Referring now to FIG. 2A, a phase tree is illustrated for modulator 10, FIG. 1, embodying the present invention. As illustrated by FIG. 2A there are three different phase changes possible 0°, 90°, 180°. Comparing FIG. 2A to FIG. 3 the difference in phase changes may be seen. FIG. 3 is a phase tree of a prior art modulator. As illustrated in FIG. 3 only two possible phase changes exist (+90°, -90°) for the standard SMSK/2 modulator. The bandwidth efficiency of the present invention is obtained through the addition of the additional phase change. The additional phase change acts to extend the remergence time from two to three bits. As illustrated in FIG. 3, to move from point A back to point C two different paths (A-B-C and A-B'-C), taking only two bits to remerge, may be used. Referring to FIG. 2A, the time to move from point D back to G along the two different paths (D-E-F-G and D-E'-F'-G) takes three bits to remerge. Having the additional bit increases the euclidean distance of the three bit remergence as compared to the two bit. The euclidean distance is the area bounded by the two paths taken to remerge. In FIG. 2A the euclidean distance is the area bounded by the lines G-F-E-D-E'-F'-G. In FIG. 3 the euclidean distance is the area bounded by A-B-C-B'-A. The size of these areas will vary for different data rates. However, keeping all of the different parameters constant between the two types of modulators will produce an increased euclidean distance in the present invention. Increasing the euclidean distance improves the bit error rate (BER) of the modulator. Therefore, increasing the euclidean plane in the present invention improves the BER over the prior art.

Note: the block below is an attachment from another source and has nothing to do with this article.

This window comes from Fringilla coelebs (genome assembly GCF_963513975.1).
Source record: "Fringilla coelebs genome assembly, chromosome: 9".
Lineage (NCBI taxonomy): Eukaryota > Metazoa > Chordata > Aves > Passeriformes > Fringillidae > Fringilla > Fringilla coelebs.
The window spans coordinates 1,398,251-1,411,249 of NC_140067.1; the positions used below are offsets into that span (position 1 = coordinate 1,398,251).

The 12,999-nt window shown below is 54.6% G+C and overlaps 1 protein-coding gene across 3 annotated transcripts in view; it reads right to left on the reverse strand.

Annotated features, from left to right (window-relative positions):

Referring now to FIG. 4 a block diagram of an SMSK/2 demodulator, generally designated 24, embodying the present invention is illustrated. Demodulator 24 receives a signal, the signal output from modulator 10, at a node 25. This signal is then transmitted to an I/Q phase detector 26 which receives a signal from a voltage controlled oscillator 27. Phase detector 26 produces dual outputs which are transmitted to a matched filter 28. Matched filter 28 has a dual output, one of which is coupled to a hard limiter 29 and the second of which is coupled to a mixer 30. The output from hard limiter 29 is coupled to a threshold detector 31 and mixer 30. Mixer 30 has an output coupled to a loop filter 32 which is coupled to voltage controlled oscillator 27. Mixer 30, loop filter 32 and voltage controlled oscillator 27 operate as a phase locked loop for demodulator 24. Threshold detector 31 has a data clock input from a node 33 which regulates the sample time. Threshold detector 31 is coupled to a flip flop 34 and an input of a dual input exclusive OR gate 35. The output from flip flop 34 is coupled to the second input of exclusive OR gate 35. Exclusive OR gate 35 produces an output which is coupled to a node 36. This output is the same as the data input to node 11 of modulator 10, FIG. 1.